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Week No. 2 of my
search: Wanting to avoid another blind side, I decided to contact an agent whom
I’d interviewed for a real estate story some time ago. He had offered his
services should I ever be in the buyer’s market. I sent Sidney an email and
received a prompt response. His suggestion: send links of listings I liked and
based on that, he’d generate an open house schedule for me.
It wasn’t hard to find aspirational but practical apartments. I sent several links sourced from Craigslist in Harlem and the Heights, and the next day I had his listings. I looked them up online before deciding on four open houses for Sunday.
Chris, a friend miraculously willing to view every apartment with me, met me at the first address -- a one-bedroom, one-bath prewar for about $300K on Riverside Drive near 157th Street, incidentally catercorner from the previous week’s disastrous viewing.
Upon our arrival we were confronted with a
sign-in sheet and a dilemma: Whom do I sign in as my broker? I didn’t have a
formal relationship with Sidney yet, and by signing in with him, am I legally
committed? To what, exactly? What, if any, kind of financial obligation would I have? Neither
of us knew, so I left that portion blank and we entered.
The apartment was furnished or, rather, “staged” with West Elm-style furniture that was neither offensive nor engaging—just enough to guide the imagination without impressing upon it. People skirted around us, peering inside cabinets and closets.
One smartly dressed couple surveyed the living room, working in tandem
with a tape measure and notebook. Another bedraggled pair looked like they
couldn’t afford a pop-up storage shed (we would see lots of such curiosity
seekers over the next several months).
Though it seemed spacious, the entryways, doors and windows broke up the contiguous wall space; I couldn’t mentally position my surface-hogging furnishings — a piano, Art Deco secretary and some 150 square feet of books.
“How often do you play the piano or read?” Chris asked me. Her practicality has helped me dodge many a bullet over our 23-year friendship, but suggesting I jettison some books or my piano hurt.
An agent approached us.
“Hi, I’m Richard, can I show you around?” said the young, friendly-but-not-polished agent. Not (overtly) a shark. After we looked around, he offered to show us another apartment around the corner. This, we would learn, was Realtor M.O.
He escorted us around the corner to 835 Riverside Drive, a condominium in mid-conversion.
We entered a
museum-quality lobby: Italian marble walls and floors, stately pillars and
etched details. Richard said he lived in the building and that it was comprised of friendly long-time renters and new
owners. All good.
But the one-bedroom apartment on the second floor was anti-climatic.The bedroom walls were painted brown, and with the white-covered bed stuffed in like a huge marshmallow, it reminded me of a giant S’more. I couldn’t figure out if the rooms were small or if the furniture was oversized. I pulled aside the dark curtains for the view. Brick wall. Dealbreaker.
But we didn’t want to deflate poor, eager Richard, who obviously got stuck with the lemon listings, so we took his card and promised to be in touch. As we boarded the elevator, we saw a posting for another open house in the building. We looked at each other, shrugged “Why not?” and hit 6 instead of L.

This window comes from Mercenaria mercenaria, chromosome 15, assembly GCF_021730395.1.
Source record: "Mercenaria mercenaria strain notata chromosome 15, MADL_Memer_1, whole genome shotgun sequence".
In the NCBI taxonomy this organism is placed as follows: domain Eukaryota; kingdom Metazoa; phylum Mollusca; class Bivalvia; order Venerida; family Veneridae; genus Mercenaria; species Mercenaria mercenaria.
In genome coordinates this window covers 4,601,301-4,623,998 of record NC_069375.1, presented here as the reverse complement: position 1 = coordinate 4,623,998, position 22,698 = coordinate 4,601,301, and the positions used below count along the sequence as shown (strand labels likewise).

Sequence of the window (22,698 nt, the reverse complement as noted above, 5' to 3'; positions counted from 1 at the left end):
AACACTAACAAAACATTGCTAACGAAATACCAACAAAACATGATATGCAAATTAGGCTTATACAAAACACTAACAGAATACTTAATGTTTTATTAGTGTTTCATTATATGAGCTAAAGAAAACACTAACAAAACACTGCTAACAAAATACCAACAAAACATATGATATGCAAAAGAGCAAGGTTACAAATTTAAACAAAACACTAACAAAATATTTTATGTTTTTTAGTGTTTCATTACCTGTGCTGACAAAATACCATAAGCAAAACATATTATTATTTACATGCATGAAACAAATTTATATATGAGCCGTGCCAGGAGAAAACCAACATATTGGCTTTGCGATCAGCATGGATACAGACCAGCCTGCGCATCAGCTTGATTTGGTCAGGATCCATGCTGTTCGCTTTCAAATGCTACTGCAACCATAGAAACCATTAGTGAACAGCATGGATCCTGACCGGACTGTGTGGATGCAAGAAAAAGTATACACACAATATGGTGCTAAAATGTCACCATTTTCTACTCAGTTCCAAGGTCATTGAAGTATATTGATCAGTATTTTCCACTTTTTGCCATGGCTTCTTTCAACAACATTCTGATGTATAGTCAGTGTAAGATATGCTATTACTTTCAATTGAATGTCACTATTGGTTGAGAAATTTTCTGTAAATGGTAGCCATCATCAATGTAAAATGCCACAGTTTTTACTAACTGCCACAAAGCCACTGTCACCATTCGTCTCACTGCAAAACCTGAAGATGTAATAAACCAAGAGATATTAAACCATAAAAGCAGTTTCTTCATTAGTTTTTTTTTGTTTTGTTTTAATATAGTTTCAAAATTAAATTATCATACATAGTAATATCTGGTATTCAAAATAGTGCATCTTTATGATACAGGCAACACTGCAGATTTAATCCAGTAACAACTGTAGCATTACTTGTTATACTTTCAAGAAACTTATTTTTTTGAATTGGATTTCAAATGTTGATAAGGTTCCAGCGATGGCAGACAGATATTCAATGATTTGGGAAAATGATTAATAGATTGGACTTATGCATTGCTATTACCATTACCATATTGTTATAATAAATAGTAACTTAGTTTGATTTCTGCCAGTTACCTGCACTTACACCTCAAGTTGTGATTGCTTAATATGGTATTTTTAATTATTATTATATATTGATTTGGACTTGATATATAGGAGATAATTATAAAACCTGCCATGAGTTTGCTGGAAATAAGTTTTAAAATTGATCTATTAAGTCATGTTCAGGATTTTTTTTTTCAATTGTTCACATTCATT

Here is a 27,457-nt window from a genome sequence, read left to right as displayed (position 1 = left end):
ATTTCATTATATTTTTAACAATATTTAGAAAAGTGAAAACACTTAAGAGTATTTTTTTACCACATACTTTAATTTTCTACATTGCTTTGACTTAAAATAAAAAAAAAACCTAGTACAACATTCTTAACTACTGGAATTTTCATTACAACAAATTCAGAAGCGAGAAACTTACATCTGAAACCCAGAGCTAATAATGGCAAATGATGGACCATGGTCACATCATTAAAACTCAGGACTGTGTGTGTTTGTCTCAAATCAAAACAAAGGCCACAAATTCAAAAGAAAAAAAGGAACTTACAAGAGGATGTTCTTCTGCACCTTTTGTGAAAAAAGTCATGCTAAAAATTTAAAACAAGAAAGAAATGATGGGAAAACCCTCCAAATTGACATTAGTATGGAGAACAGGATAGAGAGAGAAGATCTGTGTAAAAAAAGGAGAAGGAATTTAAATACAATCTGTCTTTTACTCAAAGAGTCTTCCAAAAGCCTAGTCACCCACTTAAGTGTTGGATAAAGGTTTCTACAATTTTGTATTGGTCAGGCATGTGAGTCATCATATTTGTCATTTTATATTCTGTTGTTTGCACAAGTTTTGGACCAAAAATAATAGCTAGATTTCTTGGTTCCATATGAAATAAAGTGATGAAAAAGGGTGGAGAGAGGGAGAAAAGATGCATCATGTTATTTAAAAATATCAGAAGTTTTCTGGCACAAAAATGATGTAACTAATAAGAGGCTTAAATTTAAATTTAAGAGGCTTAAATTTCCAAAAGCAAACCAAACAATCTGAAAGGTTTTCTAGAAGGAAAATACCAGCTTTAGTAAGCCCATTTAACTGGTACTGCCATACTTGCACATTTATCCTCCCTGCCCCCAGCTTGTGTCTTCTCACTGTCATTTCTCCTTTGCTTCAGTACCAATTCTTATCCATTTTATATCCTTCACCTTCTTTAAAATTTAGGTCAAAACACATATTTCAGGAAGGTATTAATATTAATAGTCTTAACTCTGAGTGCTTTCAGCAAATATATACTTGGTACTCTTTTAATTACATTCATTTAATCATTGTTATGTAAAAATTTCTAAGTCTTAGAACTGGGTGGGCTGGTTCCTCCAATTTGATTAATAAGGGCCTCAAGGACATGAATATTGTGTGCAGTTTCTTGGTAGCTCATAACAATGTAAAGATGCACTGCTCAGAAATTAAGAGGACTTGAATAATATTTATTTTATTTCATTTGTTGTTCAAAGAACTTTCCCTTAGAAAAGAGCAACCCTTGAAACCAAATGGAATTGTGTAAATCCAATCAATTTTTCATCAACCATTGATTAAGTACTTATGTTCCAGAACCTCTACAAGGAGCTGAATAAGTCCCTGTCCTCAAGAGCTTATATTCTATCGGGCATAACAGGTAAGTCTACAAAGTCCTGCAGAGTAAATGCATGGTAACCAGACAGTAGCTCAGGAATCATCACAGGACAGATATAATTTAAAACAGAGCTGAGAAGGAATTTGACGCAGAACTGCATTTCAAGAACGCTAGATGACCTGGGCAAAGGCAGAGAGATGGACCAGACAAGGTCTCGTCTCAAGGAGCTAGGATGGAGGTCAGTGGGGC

We entered apartment 6A via a long dark corridor, the end of which opened into a bright, open space. The large room was split by French doors, two windows on each side of the separation faced treetops and open sky. A broad street provided an ample canyon so the building across the street was more a backdrop than a nosy neighbor.
It was romantic and gracious like a shabby-chic Paris loft in a gentrified enclave. A grand piano filled half of the dining room, filling me with joy. The bedroom was large, well-lit with a makeshift closet. The kitchen and bathroom were wrecked, but that didn’t dissuade me. Such potential! Such a fixer-upper! Such great bones! My brain filled with real estate jargon and I believed every word.
Then we noticed the floor. I grew up in 19th century houses where lopsided floors were part of the quirky antique charm. But the floor in my pseudo-Euro charmer was so sloped that a ball could roll from one end to the other, picking up a pretty good clip. I asked an agent for an estimate on fixing it. He was rushing a couple through; I could see they had a checkbook.
“I don’t know, $25,000? $50,000? You’ll have to come back with your contractor,” he said.
Crack. The sound of my heart breaking. And it was only apartment No. 3.
We turned to leave. The agent rushed up behind us, voice dropped, “But if you wait five minutes, I can show you something special on the fourth floor.”
I just didn't want to be railroaded into seeing other places, not without proper agent representation, so we scurried out the door before being taken on yet another detour.
It was only on the subway we realized that we had missed the rest of open houses on Sidney’s list. Next week, I vowed, I would not come without an agent of my own.
“J’adore the Heights"
Elle Bee is a lifelong renter currently in the process of buying a Brooklyn apartment. She'll take us behind the drama in her new bi-weekly column, Diary of a First-time Buyer.